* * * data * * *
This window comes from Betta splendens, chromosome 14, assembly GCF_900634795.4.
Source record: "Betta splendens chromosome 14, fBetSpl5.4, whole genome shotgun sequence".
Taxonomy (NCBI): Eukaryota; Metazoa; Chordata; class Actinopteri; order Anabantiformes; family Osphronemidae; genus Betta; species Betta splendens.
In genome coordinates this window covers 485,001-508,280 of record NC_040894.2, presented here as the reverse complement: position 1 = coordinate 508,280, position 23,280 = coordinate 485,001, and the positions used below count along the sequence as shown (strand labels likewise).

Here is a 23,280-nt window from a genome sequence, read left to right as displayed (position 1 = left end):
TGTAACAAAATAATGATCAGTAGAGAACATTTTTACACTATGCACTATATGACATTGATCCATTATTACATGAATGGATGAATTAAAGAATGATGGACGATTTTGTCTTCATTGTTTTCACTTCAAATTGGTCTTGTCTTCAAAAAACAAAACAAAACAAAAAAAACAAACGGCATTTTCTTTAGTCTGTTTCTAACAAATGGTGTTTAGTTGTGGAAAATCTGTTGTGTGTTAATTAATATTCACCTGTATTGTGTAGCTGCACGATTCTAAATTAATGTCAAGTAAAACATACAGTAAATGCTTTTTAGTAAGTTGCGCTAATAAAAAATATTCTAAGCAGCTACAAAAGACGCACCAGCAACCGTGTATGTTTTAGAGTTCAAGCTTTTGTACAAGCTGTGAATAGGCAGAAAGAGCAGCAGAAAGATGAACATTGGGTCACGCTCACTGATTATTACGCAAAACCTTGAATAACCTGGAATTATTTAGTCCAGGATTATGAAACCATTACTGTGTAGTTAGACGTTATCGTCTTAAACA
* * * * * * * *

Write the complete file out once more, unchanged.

This window comes from Betta splendens, chromosome 14, assembly GCF_900634795.4.
Source record: "Betta splendens chromosome 14, fBetSpl5.4, whole genome shotgun sequence".
Taxonomy (NCBI): Eukaryota; Metazoa; Chordata; class Actinopteri; order Anabantiformes; family Osphronemidae; genus Betta; species Betta splendens.
In genome coordinates this window covers 485,001-508,280 of record NC_040894.2, presented here as the reverse complement: position 1 = coordinate 508,280, position 23,280 = coordinate 485,001, and the positions used below count along the sequence as shown (strand labels likewise).

Here is a 23,280-nt window from a genome sequence, read left to right as displayed (position 1 = left end):
TGTAACAAAATAATGATCAGTAGAGAACATTTTTACACTATGCACTATATGACATTGATCCATTATTACATGAATGGATGAATTAAAGAATGATGGACGATTTTGTCTTCATTGTTTTCACTTCAAATTGGTCTTGTCTTCAAAAAACAAAACAAAACAAAAAAAACAAACGGCATTTTCTTTAGTCTGTTTCTAACAAATGGTGTTTAGTTGTGGAAAATCTGTTGTGTGTTAATTAATATTCACCTGTATTGTGTAGCTGCACGATTCTAAATTAATGTCAAGTAAAACATACAGTAAATGCTTTTTAGTAAGTTGCGCTAATAAAAAATATTCTAAGCAGCTACAAAAGACGCACCAGCAACCGTGTATGTTTTAGAGTTCAAGCTTTTGTACAAGCTGTGAATAGGCAGAAAGAGCAGCAGAAAGATGAACATTGGGTCACGCTCACTGATTATTACGCAAAACCTTGAATAACCTGGAATTATTTAGTCCAGGATTATGAAACCATTACTGTGTAGTTAGACGTTATCGTCTTAAACA